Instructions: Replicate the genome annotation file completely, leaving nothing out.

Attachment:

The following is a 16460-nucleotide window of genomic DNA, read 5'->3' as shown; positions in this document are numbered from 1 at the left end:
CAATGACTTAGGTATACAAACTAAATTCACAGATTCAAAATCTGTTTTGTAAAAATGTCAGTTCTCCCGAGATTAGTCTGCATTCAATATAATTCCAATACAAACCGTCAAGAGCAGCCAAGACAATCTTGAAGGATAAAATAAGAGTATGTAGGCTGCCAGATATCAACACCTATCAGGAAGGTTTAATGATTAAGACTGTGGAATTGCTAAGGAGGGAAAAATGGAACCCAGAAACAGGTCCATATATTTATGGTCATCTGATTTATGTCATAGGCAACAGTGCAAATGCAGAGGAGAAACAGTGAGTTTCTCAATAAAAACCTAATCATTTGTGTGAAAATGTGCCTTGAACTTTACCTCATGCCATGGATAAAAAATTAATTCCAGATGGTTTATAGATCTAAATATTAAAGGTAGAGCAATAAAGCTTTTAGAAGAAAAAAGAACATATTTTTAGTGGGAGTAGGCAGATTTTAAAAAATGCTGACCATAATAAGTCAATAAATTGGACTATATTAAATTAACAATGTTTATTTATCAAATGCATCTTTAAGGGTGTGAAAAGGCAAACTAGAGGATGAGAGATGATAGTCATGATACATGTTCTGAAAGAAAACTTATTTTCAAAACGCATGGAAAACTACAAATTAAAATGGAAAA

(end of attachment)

The following is a 16460-nucleotide window of genomic DNA, read 5'->3' as shown; positions in this document are numbered from 1 at the left end:
CAATGACTTAGGTATACAAACTAAATTCACAGATTCAAAATCTGTTTTGTAAAAATGTCAGTTCTCCCGAGATTAGTCTGCATTCAATATAATTCCAATACAAACCGTCAAGAGCAGCCAAGACAATCTTGAAGGATAAAATAAGAGTATGTAGGCTGCCAGATATCAACACCTATCAGGAAGGTTTAATGATTAAGACTGTGGAATTGCTAAGGAGGGAAAAATGGAACCCAGAAACAGGTCCATATATTTATGGTCATCTGATTTATGTCATAGGCAACAGTGCAAATGCAGAGGAGAAACAGTGAGTTTCTCAATAAAAACCTAATCATTTGTGTGAAAATGTGCCTTGAACTTTACCTCATGCCATGGATAAAAAATTAATTCCAGATGGTTTATAGATCTAAATATTAAAGGTAGAGCAATAAAGCTTTTAGAAGAAAAAAGAACATATTTTTAGTGGGAGTAGGCAGATTTTAAAAAATGCTGACCATAATAAGTCAATAAATTGGACTATATTAAATTAACAATGTTTATTTATCAAATGCATCTTTAAGGGTGTGAAAAGGCAAACTAGAGGATGAGAGATGATAGTCATGATACATGTTCTGAAAGAAAACTTATTTTCAAAACGCATGGAAAACTACAAATTAAAATGGAAAA